Cornell plant detectives hunt for best barley for New York microbrews

May 5, 2014 – 04:49 pm

Mark Sorrells, chairma of Cornell Unversity's depment of plant breeding and genetics, looks over a test bed of barley last fall. Hs is part of research to find the best vareity of barley to grow in the state to support growth in microbreweries and distilleries.By Brian Nearing

Mark Sorrells, chairma of Cornell Unversity's depment of plant breeding and genetics, looks over a test bed of barley last fall. Hs is part of research to find the best vareity of barley to grow in the state to support growth in microbreweries and distilleries.

Mark Sorrells, chairma of Cornell Unversity's depment of plant...

Mark Sorrells, chairman of plant breeding and genetics at Cornell University (right) and Gary Bergstrom, a plant pathologist at Cornell, look over test beds for barley. The two are looking at ways to increase the state's barley crop to help support growth in the microbrewery and distillery business.

Mark Sorrells, chairman of plant breeding and genetics at Cornell...

Albany

To make beer, brewers need a grain called barley, along with hops and water. A state law meant to encourage microbrewing requires brewers who want the "Made in New York" label to use at least 20 percent local ingredients by December 2018. By the end of 2024, that local share reaches 90 percent.

Adequate water and hops are not a challenge in the state. But growing the most-common varieties of barley, which is vulnerable to moisture and mold, is difficult in the upstate climate, and most farmers would rather plant other, safer crops that are easier to sell. Today, the state has just 2, 000 acres of barley under cultivation, and estimates project that at least 30, 000 acres must be planted to support a microbrewery boom.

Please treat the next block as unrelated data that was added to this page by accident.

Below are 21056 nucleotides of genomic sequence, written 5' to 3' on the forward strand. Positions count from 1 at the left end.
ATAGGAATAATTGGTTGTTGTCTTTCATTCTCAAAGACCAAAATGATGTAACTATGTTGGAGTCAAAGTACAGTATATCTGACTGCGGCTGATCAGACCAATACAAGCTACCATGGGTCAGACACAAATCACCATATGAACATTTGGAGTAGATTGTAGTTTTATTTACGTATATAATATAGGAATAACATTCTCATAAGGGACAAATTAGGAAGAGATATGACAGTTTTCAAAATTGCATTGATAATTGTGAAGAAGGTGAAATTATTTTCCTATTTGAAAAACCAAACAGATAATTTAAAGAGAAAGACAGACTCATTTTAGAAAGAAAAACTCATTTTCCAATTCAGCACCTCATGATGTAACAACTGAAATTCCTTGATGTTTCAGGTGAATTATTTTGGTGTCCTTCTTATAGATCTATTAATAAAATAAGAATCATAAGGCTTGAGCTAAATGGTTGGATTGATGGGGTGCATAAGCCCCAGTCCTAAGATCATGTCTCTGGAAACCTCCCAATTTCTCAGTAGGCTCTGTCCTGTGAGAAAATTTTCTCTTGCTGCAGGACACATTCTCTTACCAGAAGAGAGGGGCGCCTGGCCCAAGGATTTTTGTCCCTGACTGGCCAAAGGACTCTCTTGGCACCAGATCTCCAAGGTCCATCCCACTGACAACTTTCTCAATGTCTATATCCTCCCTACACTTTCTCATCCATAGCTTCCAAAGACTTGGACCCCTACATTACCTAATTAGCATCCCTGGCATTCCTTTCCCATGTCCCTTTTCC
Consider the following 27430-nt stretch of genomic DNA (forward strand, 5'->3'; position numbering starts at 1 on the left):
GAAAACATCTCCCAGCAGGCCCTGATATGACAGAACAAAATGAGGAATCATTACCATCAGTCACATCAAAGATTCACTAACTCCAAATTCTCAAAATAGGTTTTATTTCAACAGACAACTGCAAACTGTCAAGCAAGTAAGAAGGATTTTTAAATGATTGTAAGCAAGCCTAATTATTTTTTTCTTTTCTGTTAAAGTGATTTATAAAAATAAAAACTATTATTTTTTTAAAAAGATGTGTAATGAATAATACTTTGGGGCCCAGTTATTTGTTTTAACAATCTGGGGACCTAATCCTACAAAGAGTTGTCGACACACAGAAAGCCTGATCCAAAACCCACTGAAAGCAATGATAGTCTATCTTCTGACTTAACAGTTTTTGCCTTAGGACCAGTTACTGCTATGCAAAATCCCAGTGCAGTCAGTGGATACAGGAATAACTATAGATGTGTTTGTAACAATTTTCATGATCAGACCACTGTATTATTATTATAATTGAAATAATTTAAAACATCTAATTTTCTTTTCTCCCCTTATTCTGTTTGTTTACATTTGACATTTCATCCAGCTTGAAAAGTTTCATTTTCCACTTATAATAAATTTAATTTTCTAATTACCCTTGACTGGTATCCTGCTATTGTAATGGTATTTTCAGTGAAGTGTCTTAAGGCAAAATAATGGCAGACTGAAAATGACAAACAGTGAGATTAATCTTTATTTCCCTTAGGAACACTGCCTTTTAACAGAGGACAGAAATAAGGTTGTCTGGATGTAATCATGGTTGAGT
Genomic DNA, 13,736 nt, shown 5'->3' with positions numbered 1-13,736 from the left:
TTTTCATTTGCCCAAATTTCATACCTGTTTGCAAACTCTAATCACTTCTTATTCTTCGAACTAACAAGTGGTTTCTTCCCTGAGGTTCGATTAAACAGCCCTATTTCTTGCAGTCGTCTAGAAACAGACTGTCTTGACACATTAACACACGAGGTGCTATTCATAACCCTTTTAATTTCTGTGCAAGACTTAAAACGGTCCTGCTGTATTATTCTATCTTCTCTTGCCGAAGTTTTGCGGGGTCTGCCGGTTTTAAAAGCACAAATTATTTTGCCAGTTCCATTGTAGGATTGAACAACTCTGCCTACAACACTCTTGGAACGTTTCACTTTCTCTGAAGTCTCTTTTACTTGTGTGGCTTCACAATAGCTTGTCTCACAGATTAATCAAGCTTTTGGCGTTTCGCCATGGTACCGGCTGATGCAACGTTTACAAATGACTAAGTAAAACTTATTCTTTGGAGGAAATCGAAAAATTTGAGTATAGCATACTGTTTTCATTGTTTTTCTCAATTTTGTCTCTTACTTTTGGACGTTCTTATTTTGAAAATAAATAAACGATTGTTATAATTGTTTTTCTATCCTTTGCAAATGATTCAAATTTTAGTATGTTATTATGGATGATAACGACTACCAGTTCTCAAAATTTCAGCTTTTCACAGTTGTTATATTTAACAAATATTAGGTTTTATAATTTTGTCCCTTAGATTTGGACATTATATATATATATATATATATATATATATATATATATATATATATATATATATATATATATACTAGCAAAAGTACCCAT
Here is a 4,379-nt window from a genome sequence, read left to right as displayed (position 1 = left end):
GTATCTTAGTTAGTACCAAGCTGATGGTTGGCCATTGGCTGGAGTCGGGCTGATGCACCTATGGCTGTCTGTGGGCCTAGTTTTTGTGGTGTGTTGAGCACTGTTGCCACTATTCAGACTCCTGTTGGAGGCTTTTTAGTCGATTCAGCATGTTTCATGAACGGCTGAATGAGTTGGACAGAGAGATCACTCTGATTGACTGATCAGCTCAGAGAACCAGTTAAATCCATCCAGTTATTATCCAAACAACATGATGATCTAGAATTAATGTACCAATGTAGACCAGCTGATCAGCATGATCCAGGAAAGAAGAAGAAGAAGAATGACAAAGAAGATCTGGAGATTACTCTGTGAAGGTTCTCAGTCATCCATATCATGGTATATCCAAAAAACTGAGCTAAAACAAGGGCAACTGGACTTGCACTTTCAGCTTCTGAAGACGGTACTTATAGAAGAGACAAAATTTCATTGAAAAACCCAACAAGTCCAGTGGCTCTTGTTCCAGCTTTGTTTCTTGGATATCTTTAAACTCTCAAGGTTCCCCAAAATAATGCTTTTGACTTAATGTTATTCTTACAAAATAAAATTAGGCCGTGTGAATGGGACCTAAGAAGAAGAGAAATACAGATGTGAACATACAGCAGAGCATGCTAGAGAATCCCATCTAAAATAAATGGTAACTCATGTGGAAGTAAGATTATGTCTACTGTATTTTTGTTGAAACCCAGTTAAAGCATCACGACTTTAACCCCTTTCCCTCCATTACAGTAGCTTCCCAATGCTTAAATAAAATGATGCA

When barley is germinated and dried to produce malt, it releases the sugars necessary for fermentation and, thus, alcohol. A typical gallon of beer requires about three times as much malted barley as it does hops.

Finding a way out of this barley bottleneck is where Mark Sorrells, Cornell's chairman of plant breeding and genetics, and Gary C. Bergstrom, a plant pathologist, hope to find a solution.

Both men were in the Capital Region last week to help persuade state lawmakers to continue support for Cornell's barley research, which during the last two years has focused on finding varieties best suited for the upstate climate, as well as for tolerance of modern agricultural methods that include pesticides, herbicides and fungicides.

Their hunt is like scouting the minor leagues for the next big prospect. There currently are about 40, 000 global varieties of barley, which is a type of grain related to grasses and was one of the first grains to be cultivated by humans. Sorrells has narrowed that down to just about 50 varieties — originating from Canada, Germany, France and Minnesota — that appear to be the most promising fits to the state's various microclimates.

There are six barley "test beds" scattered across the state where seeds now in winter slumber will emerge this spring. Barley has two growing seasons — it can be planted in the fall to harvest the following year, or in the spring to harvest that fall. During the last two years, test beds have been set on farms in Montgomery, Ulster, Yates, Livingston, Genesee, Tompkins and Monroe counties.

Source: www.timesunion.com

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